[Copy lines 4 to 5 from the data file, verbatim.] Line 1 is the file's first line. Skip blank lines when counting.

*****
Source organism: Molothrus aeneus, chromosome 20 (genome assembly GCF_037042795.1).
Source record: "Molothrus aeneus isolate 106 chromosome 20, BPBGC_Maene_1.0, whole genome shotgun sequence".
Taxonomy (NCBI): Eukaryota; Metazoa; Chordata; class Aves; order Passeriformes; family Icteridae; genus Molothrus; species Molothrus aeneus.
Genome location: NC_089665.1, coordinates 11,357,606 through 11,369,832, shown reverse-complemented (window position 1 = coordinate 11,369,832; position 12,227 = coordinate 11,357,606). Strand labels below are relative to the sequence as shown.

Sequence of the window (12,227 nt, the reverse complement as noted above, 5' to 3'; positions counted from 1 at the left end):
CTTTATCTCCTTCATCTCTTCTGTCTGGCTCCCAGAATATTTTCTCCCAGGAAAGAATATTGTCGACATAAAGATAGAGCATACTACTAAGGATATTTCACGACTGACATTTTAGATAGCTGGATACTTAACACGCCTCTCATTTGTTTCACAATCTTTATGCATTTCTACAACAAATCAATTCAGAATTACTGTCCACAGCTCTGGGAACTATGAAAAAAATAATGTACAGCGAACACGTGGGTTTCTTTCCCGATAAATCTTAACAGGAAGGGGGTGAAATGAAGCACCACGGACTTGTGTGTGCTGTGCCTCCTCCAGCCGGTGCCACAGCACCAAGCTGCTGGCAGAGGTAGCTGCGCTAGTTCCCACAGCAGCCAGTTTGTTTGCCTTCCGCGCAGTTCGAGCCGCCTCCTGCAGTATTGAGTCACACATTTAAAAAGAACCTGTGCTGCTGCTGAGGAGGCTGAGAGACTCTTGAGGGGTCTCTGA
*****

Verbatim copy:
Genome location: NC_089665.1, coordinates 11,357,606 through 11,369,832, shown reverse-complemented (window position 1 = coordinate 11,369,832; position 12,227 = coordinate 11,357,606). Strand labels below are relative to the sequence as shown.

Sequence of the window (12,227 nt, the reverse complement as noted above, 5' to 3'; positions counted from 1 at the left end):